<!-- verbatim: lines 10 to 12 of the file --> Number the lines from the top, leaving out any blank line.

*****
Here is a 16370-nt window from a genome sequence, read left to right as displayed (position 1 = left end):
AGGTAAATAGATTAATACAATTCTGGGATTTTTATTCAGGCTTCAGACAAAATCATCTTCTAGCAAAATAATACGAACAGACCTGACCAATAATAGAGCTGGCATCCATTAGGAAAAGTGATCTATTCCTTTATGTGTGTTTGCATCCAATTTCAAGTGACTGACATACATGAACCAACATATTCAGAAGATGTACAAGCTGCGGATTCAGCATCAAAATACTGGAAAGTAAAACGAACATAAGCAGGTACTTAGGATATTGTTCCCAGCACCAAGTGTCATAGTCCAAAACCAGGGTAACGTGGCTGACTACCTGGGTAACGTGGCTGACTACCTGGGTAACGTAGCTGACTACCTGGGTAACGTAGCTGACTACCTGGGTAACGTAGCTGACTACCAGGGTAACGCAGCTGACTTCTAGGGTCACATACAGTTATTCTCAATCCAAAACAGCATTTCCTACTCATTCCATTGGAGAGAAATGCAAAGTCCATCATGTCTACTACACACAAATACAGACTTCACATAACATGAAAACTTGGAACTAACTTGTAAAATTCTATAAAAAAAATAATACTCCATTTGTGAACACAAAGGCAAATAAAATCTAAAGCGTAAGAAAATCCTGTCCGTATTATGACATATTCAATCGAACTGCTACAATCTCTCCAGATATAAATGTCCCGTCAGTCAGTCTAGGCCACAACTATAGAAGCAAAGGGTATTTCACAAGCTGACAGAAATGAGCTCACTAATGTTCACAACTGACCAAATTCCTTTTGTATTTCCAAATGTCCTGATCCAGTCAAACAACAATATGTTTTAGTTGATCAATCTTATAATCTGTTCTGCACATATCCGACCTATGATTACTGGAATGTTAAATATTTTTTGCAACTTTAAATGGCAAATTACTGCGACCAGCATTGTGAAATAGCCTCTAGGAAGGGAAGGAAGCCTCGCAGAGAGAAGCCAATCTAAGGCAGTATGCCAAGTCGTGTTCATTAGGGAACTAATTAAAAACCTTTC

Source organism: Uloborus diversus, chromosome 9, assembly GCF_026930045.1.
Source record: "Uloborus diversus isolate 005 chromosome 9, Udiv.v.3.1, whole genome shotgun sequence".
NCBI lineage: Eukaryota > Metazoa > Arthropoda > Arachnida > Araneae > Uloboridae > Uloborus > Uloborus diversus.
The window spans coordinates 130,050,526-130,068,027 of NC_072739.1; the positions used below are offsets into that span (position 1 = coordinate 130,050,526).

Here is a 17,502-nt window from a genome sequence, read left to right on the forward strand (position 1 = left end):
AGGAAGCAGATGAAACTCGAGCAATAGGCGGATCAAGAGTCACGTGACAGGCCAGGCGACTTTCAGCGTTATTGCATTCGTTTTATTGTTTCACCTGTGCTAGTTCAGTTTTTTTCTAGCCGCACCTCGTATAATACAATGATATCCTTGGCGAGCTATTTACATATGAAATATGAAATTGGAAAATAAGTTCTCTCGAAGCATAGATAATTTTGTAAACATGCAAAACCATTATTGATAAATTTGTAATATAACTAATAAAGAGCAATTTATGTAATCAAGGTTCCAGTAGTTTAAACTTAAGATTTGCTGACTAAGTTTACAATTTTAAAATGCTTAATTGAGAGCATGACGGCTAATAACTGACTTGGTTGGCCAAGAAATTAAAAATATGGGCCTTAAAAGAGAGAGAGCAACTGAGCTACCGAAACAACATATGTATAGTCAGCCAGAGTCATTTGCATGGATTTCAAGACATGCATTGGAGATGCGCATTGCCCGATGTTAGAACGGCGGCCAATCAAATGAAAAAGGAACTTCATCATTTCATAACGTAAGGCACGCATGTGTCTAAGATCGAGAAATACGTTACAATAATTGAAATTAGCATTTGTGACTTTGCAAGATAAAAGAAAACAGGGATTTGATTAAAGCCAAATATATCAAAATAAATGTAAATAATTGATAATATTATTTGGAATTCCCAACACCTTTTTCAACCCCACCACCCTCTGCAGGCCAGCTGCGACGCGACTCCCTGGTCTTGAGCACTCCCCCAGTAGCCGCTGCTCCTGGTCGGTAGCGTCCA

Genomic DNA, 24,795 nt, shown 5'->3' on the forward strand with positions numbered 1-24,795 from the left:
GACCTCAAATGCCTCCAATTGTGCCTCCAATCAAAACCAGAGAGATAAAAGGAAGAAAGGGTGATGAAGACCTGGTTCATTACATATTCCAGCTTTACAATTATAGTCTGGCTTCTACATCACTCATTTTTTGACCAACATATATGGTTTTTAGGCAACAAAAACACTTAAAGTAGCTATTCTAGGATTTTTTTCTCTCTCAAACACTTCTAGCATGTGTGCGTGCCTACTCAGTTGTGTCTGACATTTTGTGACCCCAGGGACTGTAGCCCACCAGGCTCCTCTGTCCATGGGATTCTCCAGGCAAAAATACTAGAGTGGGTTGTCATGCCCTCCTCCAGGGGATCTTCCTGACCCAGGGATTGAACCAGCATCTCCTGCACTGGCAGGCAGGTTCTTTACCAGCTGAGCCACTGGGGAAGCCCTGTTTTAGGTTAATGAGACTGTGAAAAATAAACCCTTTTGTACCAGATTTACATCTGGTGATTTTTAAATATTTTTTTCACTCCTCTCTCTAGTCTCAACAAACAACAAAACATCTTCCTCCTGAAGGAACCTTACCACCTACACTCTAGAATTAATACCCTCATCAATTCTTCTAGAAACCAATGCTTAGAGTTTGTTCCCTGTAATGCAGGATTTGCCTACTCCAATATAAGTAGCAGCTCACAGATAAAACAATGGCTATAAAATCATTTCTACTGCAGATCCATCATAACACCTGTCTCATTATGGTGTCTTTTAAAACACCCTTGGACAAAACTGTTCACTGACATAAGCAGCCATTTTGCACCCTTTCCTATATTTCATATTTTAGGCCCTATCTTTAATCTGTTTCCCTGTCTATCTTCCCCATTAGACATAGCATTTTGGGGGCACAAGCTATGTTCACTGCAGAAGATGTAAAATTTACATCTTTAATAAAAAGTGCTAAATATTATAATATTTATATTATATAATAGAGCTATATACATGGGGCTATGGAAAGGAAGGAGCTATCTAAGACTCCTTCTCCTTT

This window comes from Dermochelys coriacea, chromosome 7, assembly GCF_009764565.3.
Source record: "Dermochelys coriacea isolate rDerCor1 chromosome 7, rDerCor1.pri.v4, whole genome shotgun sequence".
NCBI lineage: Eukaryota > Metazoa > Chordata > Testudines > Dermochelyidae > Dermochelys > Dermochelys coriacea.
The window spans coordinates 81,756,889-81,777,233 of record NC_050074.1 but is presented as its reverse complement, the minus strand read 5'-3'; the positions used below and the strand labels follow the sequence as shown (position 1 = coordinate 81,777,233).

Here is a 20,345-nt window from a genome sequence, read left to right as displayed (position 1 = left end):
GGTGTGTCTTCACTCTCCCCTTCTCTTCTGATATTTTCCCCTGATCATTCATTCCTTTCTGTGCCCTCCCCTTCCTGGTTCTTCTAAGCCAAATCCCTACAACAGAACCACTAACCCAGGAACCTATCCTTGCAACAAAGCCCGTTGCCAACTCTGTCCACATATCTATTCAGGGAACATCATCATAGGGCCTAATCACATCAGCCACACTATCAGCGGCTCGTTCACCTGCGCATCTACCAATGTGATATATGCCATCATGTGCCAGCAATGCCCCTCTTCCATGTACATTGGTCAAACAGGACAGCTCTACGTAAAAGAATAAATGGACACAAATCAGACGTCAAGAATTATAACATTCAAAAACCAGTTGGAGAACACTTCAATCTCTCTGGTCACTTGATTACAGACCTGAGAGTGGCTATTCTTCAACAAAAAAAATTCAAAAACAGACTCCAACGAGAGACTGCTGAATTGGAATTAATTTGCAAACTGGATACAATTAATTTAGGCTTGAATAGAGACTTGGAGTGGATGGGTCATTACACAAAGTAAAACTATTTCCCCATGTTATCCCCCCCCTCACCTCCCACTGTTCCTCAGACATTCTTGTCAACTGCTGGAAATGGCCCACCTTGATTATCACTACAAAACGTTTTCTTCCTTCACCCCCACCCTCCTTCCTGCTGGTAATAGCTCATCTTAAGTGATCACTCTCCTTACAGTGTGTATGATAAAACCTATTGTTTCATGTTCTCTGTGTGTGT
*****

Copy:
GACCTCAAATGCCTCCAATTGTGCCTCCAATCAAAACCAGAGAGATAAAAGGAAGAAAGGGTGATGAAGACCTGGTTCATTACATATTCCAGCTTTACAATTATAGTCTGGCTTCTACATCACTCATTTTTTGACCAACATATATGGTTTTTAGGCAACAAAAACACTTAAAGTAGCTATTCTAGGATTTTTTTCTCTCTCAAACACTTCTAGCATGTGTGCGTGCCTACTCAGTTGTGTCTGACATTTTGTGACCCCAGGGACTGTAGCCCACCAGGCTCCTCTGTCCATGGGATTCTCCAGGCAAAAATACTAGAGTGGGTTGTCATGCCCTCCTCCAGGGGATCTTCCTGACCCAGGGATTGAACCAGCATCTCCTGCACTGGCAGGCAGGTTCTTTACCAGCTGAGCCACTGGGGAAGCCCTGTTTTAGGTTAATGAGACTGTGAAAAATAAACCCTTTTGTACCAGATTTACATCTGGTGATTTTTAAATATTTTTTTCACTCCTCTCTCTAGTCTCAACAAACAACAAAACATCTTCCTCCTGAAGGAACCTTACCACCTACACTCTAGAATTAATACCCTCATCAATTCTTCTAGAAACCAATGCTTAGAGTTTGTTCCCTGTAATGCAGGATTTGCCTACTCCAATATAAGTAGCAGCTCACAGATAAAACAATGGCTATAAAATCATTTCTACTGCAGATCCATCATAACACCTGTCTCATTATGGTGTCTTTTAAAACACCCTTGGACAAAACTGTTCACTGACATAAGCAGCCATTTTGCACCCTTTCCTATATTTCATATTTTAGGCCCTATCTTTAATCTGTTTCCCTGTCTATCTTCCCCATTAGACATAGCATTTTGGGGGCACAAGCTATGTTCACTGCAGAAGATGTAAAATTTACATCTTTAATAAAAAGTGCTAAATATTATAATATTTATATTATATAATAGAGCTATATACATGGGGCTATGGAAAGGAAGGAGCTATCTAAGACTCCTTCTCCTTT

This window comes from Dermochelys coriacea, chromosome 7, assembly GCF_009764565.3.
Source record: "Dermochelys coriacea isolate rDerCor1 chromosome 7, rDerCor1.pri.v4, whole genome shotgun sequence".